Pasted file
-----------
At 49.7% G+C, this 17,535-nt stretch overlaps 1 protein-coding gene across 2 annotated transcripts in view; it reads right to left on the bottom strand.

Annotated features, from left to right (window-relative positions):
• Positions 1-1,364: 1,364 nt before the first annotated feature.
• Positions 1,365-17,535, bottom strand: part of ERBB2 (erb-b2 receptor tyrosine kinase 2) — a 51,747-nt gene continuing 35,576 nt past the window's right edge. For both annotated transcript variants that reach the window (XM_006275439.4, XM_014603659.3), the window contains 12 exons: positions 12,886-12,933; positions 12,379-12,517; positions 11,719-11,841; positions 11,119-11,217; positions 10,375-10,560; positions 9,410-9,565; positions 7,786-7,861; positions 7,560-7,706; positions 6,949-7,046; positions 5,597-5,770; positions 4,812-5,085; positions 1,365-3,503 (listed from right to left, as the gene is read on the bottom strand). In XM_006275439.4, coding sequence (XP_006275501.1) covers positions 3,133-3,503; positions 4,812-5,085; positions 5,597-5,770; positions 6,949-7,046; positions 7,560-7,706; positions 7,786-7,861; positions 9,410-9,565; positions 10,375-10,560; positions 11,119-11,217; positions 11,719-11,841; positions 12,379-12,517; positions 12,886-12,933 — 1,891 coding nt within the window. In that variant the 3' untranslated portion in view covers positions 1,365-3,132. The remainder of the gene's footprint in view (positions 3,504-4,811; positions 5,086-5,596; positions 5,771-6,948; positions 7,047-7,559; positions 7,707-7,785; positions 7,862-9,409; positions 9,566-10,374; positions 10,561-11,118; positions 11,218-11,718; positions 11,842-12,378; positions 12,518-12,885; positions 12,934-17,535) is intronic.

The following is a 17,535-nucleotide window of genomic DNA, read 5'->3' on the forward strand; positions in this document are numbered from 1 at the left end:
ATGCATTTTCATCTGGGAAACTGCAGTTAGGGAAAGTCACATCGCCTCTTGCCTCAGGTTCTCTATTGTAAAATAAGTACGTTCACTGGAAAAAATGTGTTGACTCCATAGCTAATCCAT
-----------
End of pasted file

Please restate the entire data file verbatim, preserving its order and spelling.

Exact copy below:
At 49.7% G+C, this 17,535-nt stretch overlaps 1 protein-coding gene across 2 annotated transcripts in view; it reads right to left on the bottom strand.

Annotated features, from left to right (window-relative positions):
• Positions 1-1,364: 1,364 nt before the first annotated feature.
• Positions 1,365-17,535, bottom strand: part of ERBB2 (erb-b2 receptor tyrosine kinase 2) — a 51,747-nt gene continuing 35,576 nt past the window's right edge. For both annotated transcript variants that reach the window (XM_006275439.4, XM_014603659.3), the window contains 12 exons: positions 12,886-12,933; positions 12,379-12,517; positions 11,719-11,841; positions 11,119-11,217; positions 10,375-10,560; positions 9,410-9,565; positions 7,786-7,861; positions 7,560-7,706; positions 6,949-7,046; positions 5,597-5,770; positions 4,812-5,085; positions 1,365-3,503 (listed from right to left, as the gene is read on the bottom strand). In XM_006275439.4, coding sequence (XP_006275501.1) covers positions 3,133-3,503; positions 4,812-5,085; positions 5,597-5,770; positions 6,949-7,046; positions 7,560-7,706; positions 7,786-7,861; positions 9,410-9,565; positions 10,375-10,560; positions 11,119-11,217; positions 11,719-11,841; positions 12,379-12,517; positions 12,886-12,933 — 1,891 coding nt within the window. In that variant the 3' untranslated portion in view covers positions 1,365-3,132. The remainder of the gene's footprint in view (positions 3,504-4,811; positions 5,086-5,596; positions 5,771-6,948; positions 7,047-7,559; positions 7,707-7,785; positions 7,862-9,409; positions 9,566-10,374; positions 10,561-11,118; positions 11,218-11,718; positions 11,842-12,378; positions 12,518-12,885; positions 12,934-17,535) is intronic.

The following is a 17,535-nucleotide window of genomic DNA, read 5'->3' on the forward strand; positions in this document are numbered from 1 at the left end:
ATGCATTTTCATCTGGGAAACTGCAGTTAGGGAAAGTCACATCGCCTCTTGCCTCAGGTTCTCTATTGTAAAATAAGTACGTTCACTGGAAAAAATGTGTTGACTCCATAGCTAATCCAT